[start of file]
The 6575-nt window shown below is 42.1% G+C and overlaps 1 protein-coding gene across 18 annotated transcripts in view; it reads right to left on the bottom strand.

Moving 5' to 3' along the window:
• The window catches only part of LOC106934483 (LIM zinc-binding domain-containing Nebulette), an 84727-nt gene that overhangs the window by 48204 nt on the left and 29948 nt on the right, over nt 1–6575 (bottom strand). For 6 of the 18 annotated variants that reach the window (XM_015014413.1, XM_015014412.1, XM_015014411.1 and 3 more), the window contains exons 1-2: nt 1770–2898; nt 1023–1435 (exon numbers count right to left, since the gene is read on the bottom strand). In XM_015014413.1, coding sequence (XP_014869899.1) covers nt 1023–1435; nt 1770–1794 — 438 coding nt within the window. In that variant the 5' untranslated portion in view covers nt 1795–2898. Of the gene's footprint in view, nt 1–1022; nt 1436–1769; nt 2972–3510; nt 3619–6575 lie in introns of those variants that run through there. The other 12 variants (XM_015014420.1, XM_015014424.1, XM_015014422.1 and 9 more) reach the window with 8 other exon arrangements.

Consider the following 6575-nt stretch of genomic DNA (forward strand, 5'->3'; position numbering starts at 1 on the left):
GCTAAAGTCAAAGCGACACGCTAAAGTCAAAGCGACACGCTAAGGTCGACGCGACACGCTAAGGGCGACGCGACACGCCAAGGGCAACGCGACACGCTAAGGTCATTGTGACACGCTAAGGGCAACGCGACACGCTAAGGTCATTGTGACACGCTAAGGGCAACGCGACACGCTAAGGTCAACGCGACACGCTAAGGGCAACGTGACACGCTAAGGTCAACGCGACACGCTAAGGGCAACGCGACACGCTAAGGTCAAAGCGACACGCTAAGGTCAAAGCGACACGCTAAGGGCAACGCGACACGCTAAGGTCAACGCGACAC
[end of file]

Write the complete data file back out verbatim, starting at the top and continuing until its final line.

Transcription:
The 6575-nt window shown below is 42.1% G+C and overlaps 1 protein-coding gene across 18 annotated transcripts in view; it reads right to left on the bottom strand.

Moving 5' to 3' along the window:
• The window catches only part of LOC106934483 (LIM zinc-binding domain-containing Nebulette), an 84727-nt gene that overhangs the window by 48204 nt on the left and 29948 nt on the right, over nt 1–6575 (bottom strand). For 6 of the 18 annotated variants that reach the window (XM_015014413.1, XM_015014412.1, XM_015014411.1 and 3 more), the window contains exons 1-2: nt 1770–2898; nt 1023–1435 (exon numbers count right to left, since the gene is read on the bottom strand). In XM_015014413.1, coding sequence (XP_014869899.1) covers nt 1023–1435; nt 1770–1794 — 438 coding nt within the window. In that variant the 5' untranslated portion in view covers nt 1795–2898. Of the gene's footprint in view, nt 1–1022; nt 1436–1769; nt 2972–3510; nt 3619–6575 lie in introns of those variants that run through there. The other 12 variants (XM_015014420.1, XM_015014424.1, XM_015014422.1 and 9 more) reach the window with 8 other exon arrangements.

Consider the following 6575-nt stretch of genomic DNA (forward strand, 5'->3'; position numbering starts at 1 on the left):
GCTAAAGTCAAAGCGACACGCTAAAGTCAAAGCGACACGCTAAGGTCGACGCGACACGCTAAGGGCGACGCGACACGCCAAGGGCAACGCGACACGCTAAGGTCATTGTGACACGCTAAGGGCAACGCGACACGCTAAGGTCATTGTGACACGCTAAGGGCAACGCGACACGCTAAGGTCAACGCGACACGCTAAGGGCAACGTGACACGCTAAGGTCAACGCGACACGCTAAGGGCAACGCGACACGCTAAGGTCAAAGCGACACGCTAAGGTCAAAGCGACACGCTAAGGGCAACGCGACACGCTAAGGTCAACGCGACAC